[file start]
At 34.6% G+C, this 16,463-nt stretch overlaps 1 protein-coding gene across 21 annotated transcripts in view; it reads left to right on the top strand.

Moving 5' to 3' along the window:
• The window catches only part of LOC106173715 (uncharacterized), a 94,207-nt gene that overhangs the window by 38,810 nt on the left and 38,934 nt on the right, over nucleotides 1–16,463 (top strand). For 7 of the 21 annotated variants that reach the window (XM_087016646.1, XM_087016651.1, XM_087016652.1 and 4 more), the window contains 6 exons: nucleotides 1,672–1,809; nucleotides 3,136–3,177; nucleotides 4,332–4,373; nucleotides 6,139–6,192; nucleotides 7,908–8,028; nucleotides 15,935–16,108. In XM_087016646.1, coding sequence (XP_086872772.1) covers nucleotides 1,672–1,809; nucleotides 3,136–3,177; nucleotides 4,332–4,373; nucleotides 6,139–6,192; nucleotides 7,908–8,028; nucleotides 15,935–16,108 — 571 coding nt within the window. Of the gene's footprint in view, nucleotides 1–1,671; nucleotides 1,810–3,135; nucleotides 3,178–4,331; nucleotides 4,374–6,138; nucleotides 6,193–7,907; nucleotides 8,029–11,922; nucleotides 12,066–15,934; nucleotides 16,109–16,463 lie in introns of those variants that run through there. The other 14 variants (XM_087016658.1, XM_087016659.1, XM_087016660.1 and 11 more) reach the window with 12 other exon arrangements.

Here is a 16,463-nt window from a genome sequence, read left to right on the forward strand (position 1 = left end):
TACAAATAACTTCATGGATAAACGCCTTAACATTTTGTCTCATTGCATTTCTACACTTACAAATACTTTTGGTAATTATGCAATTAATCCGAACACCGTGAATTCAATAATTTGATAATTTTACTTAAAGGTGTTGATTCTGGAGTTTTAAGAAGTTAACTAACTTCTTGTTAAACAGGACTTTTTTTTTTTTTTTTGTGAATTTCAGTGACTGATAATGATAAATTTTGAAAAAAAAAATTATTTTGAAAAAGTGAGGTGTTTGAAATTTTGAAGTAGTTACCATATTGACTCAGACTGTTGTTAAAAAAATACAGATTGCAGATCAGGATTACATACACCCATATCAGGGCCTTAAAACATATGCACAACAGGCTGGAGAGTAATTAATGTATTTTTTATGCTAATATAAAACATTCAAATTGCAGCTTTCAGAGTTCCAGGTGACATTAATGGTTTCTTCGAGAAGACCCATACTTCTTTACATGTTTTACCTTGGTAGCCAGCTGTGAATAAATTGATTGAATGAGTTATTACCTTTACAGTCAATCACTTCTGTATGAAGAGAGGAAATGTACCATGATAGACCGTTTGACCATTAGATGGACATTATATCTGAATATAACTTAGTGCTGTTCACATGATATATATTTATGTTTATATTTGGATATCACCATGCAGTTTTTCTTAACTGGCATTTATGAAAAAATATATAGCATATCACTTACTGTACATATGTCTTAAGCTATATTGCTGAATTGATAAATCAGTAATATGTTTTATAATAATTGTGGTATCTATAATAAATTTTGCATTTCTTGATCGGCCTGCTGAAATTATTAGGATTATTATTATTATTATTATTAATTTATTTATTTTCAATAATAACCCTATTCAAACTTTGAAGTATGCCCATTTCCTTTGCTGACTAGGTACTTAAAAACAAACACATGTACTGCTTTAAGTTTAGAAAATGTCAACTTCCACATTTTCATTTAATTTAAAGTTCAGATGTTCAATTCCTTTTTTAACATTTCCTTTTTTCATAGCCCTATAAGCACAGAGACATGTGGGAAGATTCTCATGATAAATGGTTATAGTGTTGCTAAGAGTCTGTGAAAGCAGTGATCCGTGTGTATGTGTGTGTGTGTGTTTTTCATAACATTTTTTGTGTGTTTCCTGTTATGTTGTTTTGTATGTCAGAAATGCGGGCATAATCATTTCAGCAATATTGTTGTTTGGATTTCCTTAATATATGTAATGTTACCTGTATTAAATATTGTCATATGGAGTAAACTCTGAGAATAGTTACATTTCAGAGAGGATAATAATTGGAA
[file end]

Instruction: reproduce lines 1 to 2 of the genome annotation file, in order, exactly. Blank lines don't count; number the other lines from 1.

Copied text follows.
At 34.6% G+C, this 16,463-nt stretch overlaps 1 protein-coding gene across 21 annotated transcripts in view; it reads left to right on the top strand.

Moving 5' to 3' along the window: